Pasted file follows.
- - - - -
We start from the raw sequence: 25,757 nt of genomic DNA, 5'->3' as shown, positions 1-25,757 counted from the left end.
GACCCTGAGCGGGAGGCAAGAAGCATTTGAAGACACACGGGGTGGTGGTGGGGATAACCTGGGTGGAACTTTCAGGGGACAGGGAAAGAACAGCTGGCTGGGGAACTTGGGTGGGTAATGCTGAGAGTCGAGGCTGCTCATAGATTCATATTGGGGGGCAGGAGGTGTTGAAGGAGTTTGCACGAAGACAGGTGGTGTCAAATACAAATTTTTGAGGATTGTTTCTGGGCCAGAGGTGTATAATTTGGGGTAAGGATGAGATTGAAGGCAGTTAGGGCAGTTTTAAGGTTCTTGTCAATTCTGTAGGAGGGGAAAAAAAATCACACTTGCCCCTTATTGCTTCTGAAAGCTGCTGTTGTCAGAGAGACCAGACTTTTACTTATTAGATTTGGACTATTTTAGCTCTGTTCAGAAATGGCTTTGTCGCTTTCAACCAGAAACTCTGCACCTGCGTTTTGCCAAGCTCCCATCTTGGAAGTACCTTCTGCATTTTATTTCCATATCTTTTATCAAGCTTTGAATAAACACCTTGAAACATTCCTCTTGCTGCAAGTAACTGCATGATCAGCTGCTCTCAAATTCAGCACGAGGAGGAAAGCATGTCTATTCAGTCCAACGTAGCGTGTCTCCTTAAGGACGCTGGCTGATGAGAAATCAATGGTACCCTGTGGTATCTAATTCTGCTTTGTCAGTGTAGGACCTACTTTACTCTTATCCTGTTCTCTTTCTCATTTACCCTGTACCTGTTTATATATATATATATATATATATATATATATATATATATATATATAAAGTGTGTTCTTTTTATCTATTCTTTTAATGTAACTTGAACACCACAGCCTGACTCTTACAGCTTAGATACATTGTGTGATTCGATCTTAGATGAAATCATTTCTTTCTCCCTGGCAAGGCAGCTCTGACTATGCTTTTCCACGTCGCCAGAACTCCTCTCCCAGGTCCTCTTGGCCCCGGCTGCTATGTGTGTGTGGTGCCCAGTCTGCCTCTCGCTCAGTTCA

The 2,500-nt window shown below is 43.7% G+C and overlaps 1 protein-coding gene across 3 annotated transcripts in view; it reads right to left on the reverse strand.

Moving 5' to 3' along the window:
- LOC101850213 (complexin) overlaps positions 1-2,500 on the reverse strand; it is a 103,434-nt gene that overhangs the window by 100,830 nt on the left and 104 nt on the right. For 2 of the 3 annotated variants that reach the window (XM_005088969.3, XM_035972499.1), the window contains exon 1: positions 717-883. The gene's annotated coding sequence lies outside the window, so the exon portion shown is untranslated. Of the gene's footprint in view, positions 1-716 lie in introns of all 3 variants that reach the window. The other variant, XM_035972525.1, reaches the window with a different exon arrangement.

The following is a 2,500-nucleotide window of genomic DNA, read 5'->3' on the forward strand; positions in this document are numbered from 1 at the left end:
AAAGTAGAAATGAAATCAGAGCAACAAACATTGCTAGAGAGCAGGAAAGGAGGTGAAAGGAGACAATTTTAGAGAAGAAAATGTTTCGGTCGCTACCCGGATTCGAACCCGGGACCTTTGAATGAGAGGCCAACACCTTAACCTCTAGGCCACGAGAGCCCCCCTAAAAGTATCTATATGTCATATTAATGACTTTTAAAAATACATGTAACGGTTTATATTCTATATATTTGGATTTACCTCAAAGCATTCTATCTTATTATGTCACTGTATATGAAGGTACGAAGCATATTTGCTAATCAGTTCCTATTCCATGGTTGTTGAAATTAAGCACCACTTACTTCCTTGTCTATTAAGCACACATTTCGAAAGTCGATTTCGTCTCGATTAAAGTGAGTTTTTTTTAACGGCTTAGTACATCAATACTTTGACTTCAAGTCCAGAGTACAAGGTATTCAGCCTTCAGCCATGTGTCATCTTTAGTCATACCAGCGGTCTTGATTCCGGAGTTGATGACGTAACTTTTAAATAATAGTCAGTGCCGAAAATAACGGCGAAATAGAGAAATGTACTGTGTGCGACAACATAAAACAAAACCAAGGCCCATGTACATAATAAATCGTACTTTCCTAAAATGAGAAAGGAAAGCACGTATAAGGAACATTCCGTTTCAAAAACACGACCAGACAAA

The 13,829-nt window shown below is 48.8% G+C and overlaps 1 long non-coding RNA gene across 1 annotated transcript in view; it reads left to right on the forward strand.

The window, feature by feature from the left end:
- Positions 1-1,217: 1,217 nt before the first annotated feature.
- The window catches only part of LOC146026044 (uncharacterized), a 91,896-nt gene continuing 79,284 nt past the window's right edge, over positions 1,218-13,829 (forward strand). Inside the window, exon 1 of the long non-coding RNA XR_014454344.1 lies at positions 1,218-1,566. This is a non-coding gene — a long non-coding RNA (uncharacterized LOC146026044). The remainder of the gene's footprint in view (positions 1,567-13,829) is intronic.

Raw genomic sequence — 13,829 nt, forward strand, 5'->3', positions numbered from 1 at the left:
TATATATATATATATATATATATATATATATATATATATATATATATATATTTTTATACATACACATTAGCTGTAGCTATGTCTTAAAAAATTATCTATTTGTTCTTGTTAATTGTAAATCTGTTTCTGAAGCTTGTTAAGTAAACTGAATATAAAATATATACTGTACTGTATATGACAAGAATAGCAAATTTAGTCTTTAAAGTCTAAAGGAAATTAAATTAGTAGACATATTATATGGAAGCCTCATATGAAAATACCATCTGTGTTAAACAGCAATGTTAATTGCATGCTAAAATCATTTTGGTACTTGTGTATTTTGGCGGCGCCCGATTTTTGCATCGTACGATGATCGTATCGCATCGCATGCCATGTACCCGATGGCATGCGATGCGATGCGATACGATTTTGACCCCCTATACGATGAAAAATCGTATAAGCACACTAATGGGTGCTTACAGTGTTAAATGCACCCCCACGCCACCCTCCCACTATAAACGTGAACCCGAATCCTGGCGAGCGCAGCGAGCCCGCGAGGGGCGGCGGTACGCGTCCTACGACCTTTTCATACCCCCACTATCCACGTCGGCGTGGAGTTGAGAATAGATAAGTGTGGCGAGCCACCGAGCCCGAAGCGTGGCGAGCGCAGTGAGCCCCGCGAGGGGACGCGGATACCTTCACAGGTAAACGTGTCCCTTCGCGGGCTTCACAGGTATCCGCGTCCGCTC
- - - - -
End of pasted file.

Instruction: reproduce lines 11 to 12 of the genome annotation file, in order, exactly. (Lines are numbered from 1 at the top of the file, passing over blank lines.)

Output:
- The window catches only part of LOC146026044 (uncharacterized), a 91,896-nt gene continuing 79,284 nt past the window's right edge, over positions 1,218-13,829 (forward strand). Inside the window, exon 1 of the long non-coding RNA XR_014454344.1 lies at positions 1,218-1,566. This is a non-coding gene — a long non-coding RNA (uncharacterized LOC146026044). The remainder of the gene's footprint in view (positions 1,567-13,829) is intronic.

Raw genomic sequence — 13,829 nt, forward strand, 5'->3', positions numbered from 1 at the left: